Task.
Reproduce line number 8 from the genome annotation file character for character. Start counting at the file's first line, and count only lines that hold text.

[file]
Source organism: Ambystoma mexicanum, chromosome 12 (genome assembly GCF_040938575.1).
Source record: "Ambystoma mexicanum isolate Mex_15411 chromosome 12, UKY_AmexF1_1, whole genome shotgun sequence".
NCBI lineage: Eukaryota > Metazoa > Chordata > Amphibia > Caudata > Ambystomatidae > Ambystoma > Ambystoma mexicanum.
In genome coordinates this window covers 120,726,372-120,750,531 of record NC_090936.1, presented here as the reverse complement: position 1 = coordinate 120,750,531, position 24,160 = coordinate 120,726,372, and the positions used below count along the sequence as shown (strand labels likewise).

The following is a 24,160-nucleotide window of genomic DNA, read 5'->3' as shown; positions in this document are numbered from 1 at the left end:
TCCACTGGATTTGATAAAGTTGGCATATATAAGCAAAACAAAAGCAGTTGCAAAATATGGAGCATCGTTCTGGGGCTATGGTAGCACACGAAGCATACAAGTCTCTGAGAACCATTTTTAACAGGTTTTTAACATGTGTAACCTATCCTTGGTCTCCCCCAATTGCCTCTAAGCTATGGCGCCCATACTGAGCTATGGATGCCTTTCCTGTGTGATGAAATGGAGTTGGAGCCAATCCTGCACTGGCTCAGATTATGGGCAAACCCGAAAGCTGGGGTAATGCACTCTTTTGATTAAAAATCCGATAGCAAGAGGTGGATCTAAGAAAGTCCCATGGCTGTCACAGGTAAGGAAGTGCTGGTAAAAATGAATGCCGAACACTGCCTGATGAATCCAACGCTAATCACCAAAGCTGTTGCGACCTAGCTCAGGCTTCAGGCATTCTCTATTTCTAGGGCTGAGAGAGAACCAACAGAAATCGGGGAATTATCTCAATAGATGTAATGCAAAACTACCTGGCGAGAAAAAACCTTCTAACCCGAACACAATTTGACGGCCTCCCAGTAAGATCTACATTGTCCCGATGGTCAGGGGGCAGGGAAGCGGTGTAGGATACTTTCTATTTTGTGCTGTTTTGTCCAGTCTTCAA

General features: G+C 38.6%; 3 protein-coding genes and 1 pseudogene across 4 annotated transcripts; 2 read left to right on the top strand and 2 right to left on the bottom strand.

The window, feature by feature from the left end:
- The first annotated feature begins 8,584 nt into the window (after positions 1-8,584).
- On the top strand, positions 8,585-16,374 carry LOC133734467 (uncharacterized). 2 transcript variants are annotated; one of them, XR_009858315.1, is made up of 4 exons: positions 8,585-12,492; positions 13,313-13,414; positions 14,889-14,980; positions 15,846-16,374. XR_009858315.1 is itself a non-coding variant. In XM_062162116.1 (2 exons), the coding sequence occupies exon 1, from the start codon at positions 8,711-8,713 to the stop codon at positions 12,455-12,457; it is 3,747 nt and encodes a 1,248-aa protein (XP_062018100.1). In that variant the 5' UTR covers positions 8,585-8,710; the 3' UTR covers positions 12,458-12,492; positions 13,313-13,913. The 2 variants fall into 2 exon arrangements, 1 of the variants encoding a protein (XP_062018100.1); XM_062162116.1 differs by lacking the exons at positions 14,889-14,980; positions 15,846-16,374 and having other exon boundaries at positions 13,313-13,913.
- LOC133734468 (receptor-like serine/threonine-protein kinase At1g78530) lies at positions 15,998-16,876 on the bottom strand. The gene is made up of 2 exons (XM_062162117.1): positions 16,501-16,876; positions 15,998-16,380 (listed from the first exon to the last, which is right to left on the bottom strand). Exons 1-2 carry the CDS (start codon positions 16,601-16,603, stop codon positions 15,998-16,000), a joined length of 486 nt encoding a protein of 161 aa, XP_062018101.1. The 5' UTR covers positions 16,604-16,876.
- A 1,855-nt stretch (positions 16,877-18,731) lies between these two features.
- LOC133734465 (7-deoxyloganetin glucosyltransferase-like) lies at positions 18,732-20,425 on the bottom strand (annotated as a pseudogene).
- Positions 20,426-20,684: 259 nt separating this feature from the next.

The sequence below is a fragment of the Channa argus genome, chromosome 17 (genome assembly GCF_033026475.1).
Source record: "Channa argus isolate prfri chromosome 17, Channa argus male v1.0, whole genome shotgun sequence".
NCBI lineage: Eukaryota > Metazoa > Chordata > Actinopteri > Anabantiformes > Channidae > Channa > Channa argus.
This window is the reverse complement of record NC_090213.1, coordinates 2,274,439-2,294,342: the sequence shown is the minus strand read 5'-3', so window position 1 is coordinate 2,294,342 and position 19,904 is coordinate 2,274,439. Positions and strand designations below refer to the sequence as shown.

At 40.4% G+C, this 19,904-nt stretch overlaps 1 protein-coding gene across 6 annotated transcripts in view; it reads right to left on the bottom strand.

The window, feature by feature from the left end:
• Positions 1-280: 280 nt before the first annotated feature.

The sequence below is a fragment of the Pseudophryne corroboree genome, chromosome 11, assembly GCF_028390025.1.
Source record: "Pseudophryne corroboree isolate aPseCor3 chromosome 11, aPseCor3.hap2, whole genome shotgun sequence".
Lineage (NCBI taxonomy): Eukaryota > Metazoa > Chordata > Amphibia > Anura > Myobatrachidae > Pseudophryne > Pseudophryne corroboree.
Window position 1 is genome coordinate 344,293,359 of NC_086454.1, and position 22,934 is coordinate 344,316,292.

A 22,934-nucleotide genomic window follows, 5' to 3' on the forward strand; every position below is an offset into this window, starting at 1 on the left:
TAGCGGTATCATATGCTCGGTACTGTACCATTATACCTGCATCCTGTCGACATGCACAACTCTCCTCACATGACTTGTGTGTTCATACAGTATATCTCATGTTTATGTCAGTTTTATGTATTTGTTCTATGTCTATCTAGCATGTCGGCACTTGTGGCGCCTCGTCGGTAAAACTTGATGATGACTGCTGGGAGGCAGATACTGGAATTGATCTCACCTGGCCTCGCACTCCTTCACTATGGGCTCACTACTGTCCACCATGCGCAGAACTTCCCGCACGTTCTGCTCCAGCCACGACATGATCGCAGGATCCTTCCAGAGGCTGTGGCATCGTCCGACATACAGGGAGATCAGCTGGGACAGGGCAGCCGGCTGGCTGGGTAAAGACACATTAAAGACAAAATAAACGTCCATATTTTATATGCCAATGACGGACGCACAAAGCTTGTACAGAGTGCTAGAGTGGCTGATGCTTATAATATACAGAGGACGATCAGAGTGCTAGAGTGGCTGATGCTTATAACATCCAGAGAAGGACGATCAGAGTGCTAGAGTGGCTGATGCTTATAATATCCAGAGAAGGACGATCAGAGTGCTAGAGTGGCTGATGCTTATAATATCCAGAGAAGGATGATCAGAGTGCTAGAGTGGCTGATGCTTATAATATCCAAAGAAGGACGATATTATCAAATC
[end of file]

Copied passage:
The window, feature by feature from the left end: